Is it better to hire inexperienced employees and train them or hire veterans who’ve been there and done that?
“Less-established employees have room for growth. They are fresh and eager, not fatigued or scarred. They have no bad habits to break; only good habits to learn. You don’t have to un-train them on the paradigms they’ve put in place somewhere else.”
If Williams were simply reciting a litany of recruiting clichés — hire for attitude, train for skill, etc. — his words would ring hollow. But Fishbowl’s track record gives his arguments some teeth.
“Out of 18 developers… only 2 had ever had any serious programming experience before,” he notes. “We employ 50 individuals in support who had never worked in customer service before. The majority of our sales people came with little or no prior experience in sales.” Yet Fishbowl has seen its revenue grow by more than 70 percent over the past 3 years and has had less than 2 percent turnover since its founding in 2001, he adds.
Williams cites as an example a key employee in accounting whose previous job was managing a Blimpie franchise for $9 an hour. “She learned our system (eagerly) and made suggestions that within four days produced the most accurate financial reports in her area of stewardship our company has ever seen,” he writes.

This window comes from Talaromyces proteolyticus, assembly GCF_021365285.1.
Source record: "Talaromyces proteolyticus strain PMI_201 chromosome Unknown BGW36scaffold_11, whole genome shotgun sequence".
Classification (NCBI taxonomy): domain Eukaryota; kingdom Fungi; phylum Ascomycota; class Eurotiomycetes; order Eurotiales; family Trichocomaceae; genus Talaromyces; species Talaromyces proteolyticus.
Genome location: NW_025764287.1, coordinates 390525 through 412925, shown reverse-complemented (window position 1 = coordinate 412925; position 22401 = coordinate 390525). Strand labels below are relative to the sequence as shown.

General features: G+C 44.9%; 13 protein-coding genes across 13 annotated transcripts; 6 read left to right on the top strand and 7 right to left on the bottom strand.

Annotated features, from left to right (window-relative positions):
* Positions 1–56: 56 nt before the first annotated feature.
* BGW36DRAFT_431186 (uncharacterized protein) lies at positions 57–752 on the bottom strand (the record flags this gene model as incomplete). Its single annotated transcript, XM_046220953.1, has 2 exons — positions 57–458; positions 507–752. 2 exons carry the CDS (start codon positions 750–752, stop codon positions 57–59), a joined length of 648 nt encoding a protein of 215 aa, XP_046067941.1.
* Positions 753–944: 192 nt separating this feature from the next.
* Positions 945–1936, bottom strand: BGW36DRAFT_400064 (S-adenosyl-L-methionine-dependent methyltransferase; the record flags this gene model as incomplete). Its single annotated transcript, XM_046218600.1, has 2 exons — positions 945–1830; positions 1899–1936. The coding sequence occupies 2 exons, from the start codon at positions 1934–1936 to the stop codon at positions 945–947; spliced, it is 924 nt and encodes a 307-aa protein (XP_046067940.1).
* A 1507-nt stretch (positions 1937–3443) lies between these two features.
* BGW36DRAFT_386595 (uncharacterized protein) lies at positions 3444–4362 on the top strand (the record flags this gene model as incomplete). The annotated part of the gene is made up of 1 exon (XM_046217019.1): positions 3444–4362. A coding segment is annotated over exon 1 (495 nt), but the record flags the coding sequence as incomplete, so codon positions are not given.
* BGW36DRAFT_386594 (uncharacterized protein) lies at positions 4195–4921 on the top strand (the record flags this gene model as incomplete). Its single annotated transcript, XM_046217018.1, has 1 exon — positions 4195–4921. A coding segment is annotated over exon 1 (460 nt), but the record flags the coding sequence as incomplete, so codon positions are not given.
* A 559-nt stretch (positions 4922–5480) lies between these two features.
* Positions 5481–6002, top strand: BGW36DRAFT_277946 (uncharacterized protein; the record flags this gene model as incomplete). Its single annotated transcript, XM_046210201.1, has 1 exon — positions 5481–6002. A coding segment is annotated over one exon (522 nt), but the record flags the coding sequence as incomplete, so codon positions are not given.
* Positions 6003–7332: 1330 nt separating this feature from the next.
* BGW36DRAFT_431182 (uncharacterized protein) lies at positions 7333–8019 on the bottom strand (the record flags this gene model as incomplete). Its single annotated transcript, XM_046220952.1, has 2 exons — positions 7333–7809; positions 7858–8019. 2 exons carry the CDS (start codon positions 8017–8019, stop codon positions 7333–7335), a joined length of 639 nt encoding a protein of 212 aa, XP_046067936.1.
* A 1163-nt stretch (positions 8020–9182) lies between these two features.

His article elicited responses from executives who were quick to tout the important contributions — and overall success — of employees who did not report for work having done a job exactly like the one they were about to undertake. Has this approach worked for you? Share your comments in the comments section below.
Another fan of the supposedly "under-qualified" employee is Paul English, cofounder and CTO of Kayak.com.
"I believe that the top creative people are at their peak when they see something for the first time," he told Business Insider. "I hired someone once because he had an Olympic medal. I hired someone once who was an international chess master."